Early morning at dhobi ghat. Mahalaxmi, Mumbai.

Early morning at dhobi ghat. Mahalaxmi, Mumbai.

Paratha and halwa outside of dhobi ghat. Mahalaxmi, Mumbai.

Paratha and halwa outside of dhobi ghat. Mahalaxmi, Mumbai.

We arrived at our final and favorite destination at 8am, just as life in the city was beginning to pick up. We hoped the odor of the Buleshwar Pandrapole would help us navigate to it, but after a few minutes of fruitless sniffing we came to a grass delivery waiting in the street, and followed a man carrying a bail of hay through alleys. The Pandrapole was opened in the mid 1800’s to shelter pigs and dogs after the British instituted a policy of shooting strays in the street at night. It now houses a variety of creatures, but the majority of space is dedicated to a hundred or so of the fattest and happiest cows, calves, and bulls either Eliza or I had ever met.

We didn’t see any milking operation there, but we assume it is also used as a local dairy. However, the cause for the cows’ excessive girth is the dozens of local Hindu devotees who come each day to feed the cows as an auspicious offering. The facility sells bundles of grass and grain laddus, baseball sized lumps of yeasty smelling oats. We of course couldn’t pass up the opportunity to feed and pet some furry friends, especially the babies, and although photos aren’t allowed, I managed to sneak a quick shot of Eliza in bovine bliss on my phone.

Petting the calves. Pandrapole, Mumbai.

Petting the calves. Pandrapole, Mumbai.

Feeding the cows, Pandrapole, Mumbai.

Feeding the cows, Pandrapole, Mumbai.

We made it back to the hotel before the streets got too hot and hectic, and avoided the mid day heat by relaxing in our room. Compared to the slog and smog of sightseeing in Mumbai during the day, it was an amazingly pleasant and relaxing experience, and an itinerary I’d highly recommend to anyone with a penchant for offbeat attractions and the fortitude for the early hour and occasional strong odor.

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Flores

Scooting around Flores.

Scooting around Flores.

After a few days snorkeling on Semaya Island, we decided to push on to our next venue.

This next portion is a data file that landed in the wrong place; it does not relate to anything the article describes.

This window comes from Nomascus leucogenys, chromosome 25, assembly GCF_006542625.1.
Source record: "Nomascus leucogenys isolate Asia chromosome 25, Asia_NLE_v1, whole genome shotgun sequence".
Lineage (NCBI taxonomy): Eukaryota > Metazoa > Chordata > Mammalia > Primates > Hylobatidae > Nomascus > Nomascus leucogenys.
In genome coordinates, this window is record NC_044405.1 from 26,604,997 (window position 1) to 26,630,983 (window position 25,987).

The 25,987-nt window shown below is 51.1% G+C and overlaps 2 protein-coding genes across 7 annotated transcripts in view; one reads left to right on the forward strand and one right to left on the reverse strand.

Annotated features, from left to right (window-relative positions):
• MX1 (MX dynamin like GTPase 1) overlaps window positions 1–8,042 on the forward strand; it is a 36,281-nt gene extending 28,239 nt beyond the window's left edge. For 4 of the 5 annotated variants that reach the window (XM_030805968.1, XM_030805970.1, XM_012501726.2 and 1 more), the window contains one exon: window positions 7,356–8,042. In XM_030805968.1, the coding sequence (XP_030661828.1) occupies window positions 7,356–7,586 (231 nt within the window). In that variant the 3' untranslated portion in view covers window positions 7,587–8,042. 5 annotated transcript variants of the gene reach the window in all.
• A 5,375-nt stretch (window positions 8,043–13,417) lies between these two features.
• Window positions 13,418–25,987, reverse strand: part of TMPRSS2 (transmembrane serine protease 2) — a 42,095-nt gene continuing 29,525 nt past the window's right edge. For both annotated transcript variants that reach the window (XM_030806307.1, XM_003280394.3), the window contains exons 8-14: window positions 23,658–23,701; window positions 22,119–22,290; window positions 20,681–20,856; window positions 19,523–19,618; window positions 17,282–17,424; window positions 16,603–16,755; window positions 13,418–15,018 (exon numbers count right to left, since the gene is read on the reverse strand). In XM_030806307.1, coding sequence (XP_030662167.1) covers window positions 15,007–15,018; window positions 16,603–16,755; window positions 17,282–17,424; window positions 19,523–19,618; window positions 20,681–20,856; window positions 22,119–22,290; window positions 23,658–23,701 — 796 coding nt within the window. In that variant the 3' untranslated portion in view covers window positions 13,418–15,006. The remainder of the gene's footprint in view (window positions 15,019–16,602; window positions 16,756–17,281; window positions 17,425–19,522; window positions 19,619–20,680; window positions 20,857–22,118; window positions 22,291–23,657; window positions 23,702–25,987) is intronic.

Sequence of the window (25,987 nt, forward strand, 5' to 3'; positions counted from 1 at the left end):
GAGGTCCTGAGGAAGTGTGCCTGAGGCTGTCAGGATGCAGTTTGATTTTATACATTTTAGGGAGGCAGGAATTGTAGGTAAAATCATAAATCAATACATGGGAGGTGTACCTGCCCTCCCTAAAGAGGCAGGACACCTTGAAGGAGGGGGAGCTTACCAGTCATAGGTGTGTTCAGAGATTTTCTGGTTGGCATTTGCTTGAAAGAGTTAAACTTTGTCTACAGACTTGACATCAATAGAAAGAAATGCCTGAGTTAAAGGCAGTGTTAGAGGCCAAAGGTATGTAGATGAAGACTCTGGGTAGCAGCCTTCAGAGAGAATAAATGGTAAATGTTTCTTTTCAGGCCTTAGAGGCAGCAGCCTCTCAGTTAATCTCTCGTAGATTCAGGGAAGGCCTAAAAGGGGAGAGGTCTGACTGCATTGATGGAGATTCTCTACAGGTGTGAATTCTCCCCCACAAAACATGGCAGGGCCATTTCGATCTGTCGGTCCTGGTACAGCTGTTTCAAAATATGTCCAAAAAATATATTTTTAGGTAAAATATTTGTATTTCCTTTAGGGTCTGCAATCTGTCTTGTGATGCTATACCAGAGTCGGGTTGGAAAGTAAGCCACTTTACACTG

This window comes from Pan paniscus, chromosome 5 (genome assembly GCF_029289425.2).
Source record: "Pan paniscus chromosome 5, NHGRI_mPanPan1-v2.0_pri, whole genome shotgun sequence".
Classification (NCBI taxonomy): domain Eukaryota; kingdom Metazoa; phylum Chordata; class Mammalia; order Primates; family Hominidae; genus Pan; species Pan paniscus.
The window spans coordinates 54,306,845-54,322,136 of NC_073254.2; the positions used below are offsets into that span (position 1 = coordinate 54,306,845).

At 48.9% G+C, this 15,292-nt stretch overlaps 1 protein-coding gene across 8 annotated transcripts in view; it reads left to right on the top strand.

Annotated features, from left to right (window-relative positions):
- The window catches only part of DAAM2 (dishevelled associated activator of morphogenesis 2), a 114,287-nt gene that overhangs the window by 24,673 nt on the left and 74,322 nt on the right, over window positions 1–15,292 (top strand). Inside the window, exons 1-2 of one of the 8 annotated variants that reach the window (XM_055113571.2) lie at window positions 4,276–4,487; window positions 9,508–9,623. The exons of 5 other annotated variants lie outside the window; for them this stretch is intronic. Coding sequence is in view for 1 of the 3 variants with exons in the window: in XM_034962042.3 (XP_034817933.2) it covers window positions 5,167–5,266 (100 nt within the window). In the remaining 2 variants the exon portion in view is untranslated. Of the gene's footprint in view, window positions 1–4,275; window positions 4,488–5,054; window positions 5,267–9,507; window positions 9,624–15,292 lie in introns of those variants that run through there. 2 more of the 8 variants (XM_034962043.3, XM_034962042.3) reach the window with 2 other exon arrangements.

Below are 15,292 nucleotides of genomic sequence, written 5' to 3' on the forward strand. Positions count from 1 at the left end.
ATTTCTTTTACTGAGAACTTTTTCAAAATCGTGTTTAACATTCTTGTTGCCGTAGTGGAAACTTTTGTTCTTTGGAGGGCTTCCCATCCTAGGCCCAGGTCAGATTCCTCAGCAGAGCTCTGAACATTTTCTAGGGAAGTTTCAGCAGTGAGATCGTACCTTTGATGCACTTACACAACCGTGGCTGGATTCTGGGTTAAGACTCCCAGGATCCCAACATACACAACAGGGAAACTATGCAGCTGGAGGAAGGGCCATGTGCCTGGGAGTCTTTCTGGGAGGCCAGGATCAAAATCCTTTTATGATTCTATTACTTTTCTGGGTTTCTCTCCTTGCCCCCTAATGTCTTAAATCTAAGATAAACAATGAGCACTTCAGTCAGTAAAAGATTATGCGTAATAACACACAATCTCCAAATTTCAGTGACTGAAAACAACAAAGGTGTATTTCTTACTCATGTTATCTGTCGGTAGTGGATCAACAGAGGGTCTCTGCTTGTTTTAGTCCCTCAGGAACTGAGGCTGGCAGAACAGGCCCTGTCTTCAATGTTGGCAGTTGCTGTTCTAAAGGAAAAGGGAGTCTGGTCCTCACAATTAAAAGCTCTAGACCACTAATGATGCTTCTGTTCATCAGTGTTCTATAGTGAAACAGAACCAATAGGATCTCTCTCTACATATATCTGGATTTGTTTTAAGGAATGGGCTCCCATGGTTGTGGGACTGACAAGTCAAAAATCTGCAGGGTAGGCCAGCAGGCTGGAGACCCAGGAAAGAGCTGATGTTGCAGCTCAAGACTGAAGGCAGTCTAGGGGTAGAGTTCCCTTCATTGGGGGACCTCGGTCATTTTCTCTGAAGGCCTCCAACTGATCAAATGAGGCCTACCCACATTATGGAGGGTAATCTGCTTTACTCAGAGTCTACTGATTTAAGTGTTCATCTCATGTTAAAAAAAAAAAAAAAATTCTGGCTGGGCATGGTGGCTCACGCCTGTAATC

Our friends from Ubud mentioned that they were considering a trans-Flores trip, slowly moving eastward across the island, sightseeing along the way. They were planning to drive across the island on a motorbike, an ambitious plan, verging on insanity except for the fact that Wayan is an expert biker and they were traveling with minimal luggage. With our enormous backpacks in tow, we were relegated to more pedestrian means of transportation, namely, the public bus or ‘bemo,’ as it’s known throughout Indonesia.

Long hours were logged in these colorful 'bemos.'

Long hours were logged in these colorful ‘bemos.’

These are usually older model vans, colorfully decorated and packed to the gills with passengers of all sorts, old and young, men and women, families with peeing-vomiting-crying babies, and men swilling palm liquor out of plastic gas canisters as the sun sets.  Even the cargo was entertaining: nervous chickens tied up by their ankles blinking quietly at someone’s feet, and a tied-up hairy black hog tossed atop the van along with random pieces of battered luggage.

Hanging out with some local kids in the hot springs.

Hanging out with some local kids in the hot springs.

The people we met on these long, hot journeys were without fail incredibly kind, considerate, and politely curious.  We also made huge improvements with our Bahasa Indonesia, mostly through eavesdropping on our friends from Ubud (one of whom is from Bali, and another has lived on Bali for 3 years and speaks impeccable Bahasa), but also just chatting with our seatmates on the long bus rides.

The conversations took a familiar pattern beginning with ‘Good morning, how are you? Have you eaten? Yes, of course. Oh good.’ Etc etc etc. The conversations were delightful and charming in their regularity, but also in the constant expression of genuine interest.

Beautiful crater lakes at Kelimutu

Beautiful crater lakes at Kelimutu